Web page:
The Porbeagle Shark Hunts With Dogged Determination

By: Mark Mancini  | 

porbeagle shark
The porbeagle shark looks a lot like the great white, but it's smaller and has a longer snout. Citron/Wikimedia Commons (CC-BY-SA-3.0)

We'll just go on the record as saying "porbeagle" is the cutest shark name ever coined. Akin to the great white, porbeagles (Lamna nasus) look a lot like their movie star relatives.

One major difference? Size.

Great white sharks are some of the biggest living fish; they can grow over 19 feet (i.e., 5.8 meters) long and weigh 4,343 pounds (1,970 kilograms). Porbeagles have a maximum length of 12 feet (3.65 meters), but most adults are half that size or smaller. The heaviest individuals only weigh around 500 pounds (227 kilograms).

Another way you can tell the two species apart is by looking at the face. Compared to the great white, the porbeagle has a longer snout.

If you'd rather not come nose-to-nose with either shark, check out the first dorsal fin. On porbeagles, this appendage — located on the fish's backside above and behind the gill slits — has a distinctive patch of white or grey skin.

So there's that.

But let's move over to the "similarities" column, shall we? Both fish share an amazing mechanism that lets them keep warm in very cold waters — a privilege granted by strong muscles and a complex circulatory system.

Advertisement

Hot and Cold

Many creatures depend on their environment to warm their bodies. When these animals get too cold, they'll often need to heat up by physically relocating to warmer places. Failure to do so can have dire consequences.

Some heat is naturally produced by exercising certain muscles. However, in most known sharks, that muscle-made warmth rapidly exits the body and dissipates into the surrounding water.

Porbeagles and great whites are some of the few sharks with a built-in countermeasure. Namely, they've got a distinctive system of branching veins and arteries that run parallel to each other.

The apparatus is called the rete mirabile, which means "wonderful net" in Latin. Its job is to redirect the heat that muscles and organs generate as a byproduct. Instead of leaving the shark altogether, this precious warmth is rerouted to colder parts of the body.

Therefore, porbeagles — much like great whites — can maintain a core body temperature that's around 5 to 14 degrees Fahrenheit (or 3 to 8 degrees Celsius) warmer than the water they happen to be swimming around in.

Advertisement

Life History of the Porbeagle

Porbeagles like it cool; the species can tolerate water temperatures of 73 degrees Fahrenheit (23 degrees Celsius), but it tends to favor colder habitats.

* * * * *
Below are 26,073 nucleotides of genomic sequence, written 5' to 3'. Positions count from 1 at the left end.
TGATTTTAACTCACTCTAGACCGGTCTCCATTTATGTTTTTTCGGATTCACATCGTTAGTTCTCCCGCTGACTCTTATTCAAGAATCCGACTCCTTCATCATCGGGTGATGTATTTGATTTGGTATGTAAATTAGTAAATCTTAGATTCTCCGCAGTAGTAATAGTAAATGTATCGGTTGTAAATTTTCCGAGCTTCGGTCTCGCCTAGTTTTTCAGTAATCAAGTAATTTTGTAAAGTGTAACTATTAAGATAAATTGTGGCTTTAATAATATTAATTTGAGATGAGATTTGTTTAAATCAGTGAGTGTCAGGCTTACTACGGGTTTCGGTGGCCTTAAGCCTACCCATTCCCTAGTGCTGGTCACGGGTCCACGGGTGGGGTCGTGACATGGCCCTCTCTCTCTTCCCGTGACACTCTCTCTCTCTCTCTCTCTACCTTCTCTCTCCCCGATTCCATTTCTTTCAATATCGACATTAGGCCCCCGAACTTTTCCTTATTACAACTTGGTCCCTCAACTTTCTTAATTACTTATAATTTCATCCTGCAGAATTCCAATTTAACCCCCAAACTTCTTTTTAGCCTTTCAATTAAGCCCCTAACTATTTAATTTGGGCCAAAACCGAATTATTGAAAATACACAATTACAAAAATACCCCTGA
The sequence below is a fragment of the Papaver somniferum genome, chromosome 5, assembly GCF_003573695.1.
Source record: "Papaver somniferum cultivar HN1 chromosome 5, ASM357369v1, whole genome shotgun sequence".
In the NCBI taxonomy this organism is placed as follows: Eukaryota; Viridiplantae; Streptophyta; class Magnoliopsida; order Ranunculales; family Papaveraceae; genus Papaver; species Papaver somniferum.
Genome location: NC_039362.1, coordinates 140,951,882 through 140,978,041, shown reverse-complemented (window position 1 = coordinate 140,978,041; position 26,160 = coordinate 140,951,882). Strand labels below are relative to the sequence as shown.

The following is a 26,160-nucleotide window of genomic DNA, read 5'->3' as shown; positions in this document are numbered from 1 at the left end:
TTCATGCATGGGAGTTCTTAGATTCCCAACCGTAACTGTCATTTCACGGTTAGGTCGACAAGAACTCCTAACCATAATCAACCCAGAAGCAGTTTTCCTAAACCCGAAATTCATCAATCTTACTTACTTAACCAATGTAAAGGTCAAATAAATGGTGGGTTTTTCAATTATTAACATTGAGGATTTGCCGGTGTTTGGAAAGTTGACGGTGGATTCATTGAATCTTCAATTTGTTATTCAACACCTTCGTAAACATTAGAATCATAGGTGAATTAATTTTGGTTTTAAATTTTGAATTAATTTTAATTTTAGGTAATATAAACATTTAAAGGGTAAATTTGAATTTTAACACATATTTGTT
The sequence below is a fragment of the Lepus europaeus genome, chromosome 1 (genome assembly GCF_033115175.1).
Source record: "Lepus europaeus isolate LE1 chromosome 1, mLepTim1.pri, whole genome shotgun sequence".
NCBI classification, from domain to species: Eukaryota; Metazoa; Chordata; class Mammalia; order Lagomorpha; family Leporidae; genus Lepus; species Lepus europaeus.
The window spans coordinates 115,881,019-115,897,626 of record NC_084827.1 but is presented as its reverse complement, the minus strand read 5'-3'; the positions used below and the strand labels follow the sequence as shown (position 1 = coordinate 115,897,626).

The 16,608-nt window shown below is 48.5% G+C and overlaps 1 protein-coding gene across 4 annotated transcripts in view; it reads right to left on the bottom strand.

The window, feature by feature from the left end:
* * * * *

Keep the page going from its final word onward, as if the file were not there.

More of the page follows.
Above the equator, you'll find no porbeagles in the Pacific Ocean — although a similar species, the salmon shark, does frequent those waters.

Elsewhere in the world, porbeagles are widespread across the North Atlantic and the Mediterranean Sea. They also hang out along the southern coasts of Africa, Australia and South America. New Zealand is another porbeagle hotspot.

porbeagle shark
Confirmed (dark blue) and suspected (light blue) distribution of the porbeagle shark (Lamna nasus) in the oceans of the world.
Wikimedia Commons (CC-BY-SA-3.0)

An athletic killer, the porbeagle will chase down everything from mackerels and herring to dogfish and squids. Sometimes, these predators break the water's surface and go airborne while hunting.

The average natural life expectancy of Lamna nasus is 30 to 40 years. Female sharks are ready to breed at age 13 or so; males mature a little faster (imagine that).

Developing embryos consume egg yolk inside the uterus. Babies are subsequently born live in litters of one to five pups. And yes, in case you hadn't heard, a baby shark is called a "pup."

At birth, infant porbeagles are a meager 24 to 30 inches (60 to 75 centimeters) long. Very young sharks may feed on seagoing worms known as "polychaetes."

Advertisement

Work Hard ... Play Hard?

Porbeagles are formidable hunters, no question. But that doesn't necessarily mean they're all business.

Off the shores of Cornwall in Southwest England, porbeagles have been known to tinker with kelp, winding it around their snouts before unraveling the stuff — and then starting the whole process over again. Other porbeagles may get involved by chasing their kelp-wrapped peers around. Nobody knows why. Perhaps these sharks were only searching the kelp for prey. Or perhaps they were trying to scrub away their skin parasites.

Or maybe — just maybe — the fish were doing something that humans, dogs, elephants, iguanas, turtles and lots of other animals practice from time to time: play behavior.

As in spontaneous, voluntary activities: recreational antics performed by healthy individuals which stimulate the senses but do not immediately benefit their chances of survival. That sort of thing. It's a fascinating topic — but at the end of the day, scientists aren't sure if porbeagles actually play or not.

By the way, here's another unsolved mystery: Where on Earth did the name "porbeagle" come from?

In "The Sharks of North America," author José I. Castro lays out several possibilities. "According to the Oxford English Dictionary," he writes, "the name is of Cornish origin and possibly derived from the French porc (swine) or porpoise (porcus pisces = hog-fish or fish-hog) and beagle."

Adorable as beagles are, the pooches were bred to be hunting dogs originally. So it might not be amiss to compare Snoopy's brethren with a tenacious little shark. We don't think Charlie Brown would mind....

HowStuffWorks may earn a small commission from affiliate links in this article.

Advertisement

Games

Advertisement

Loading...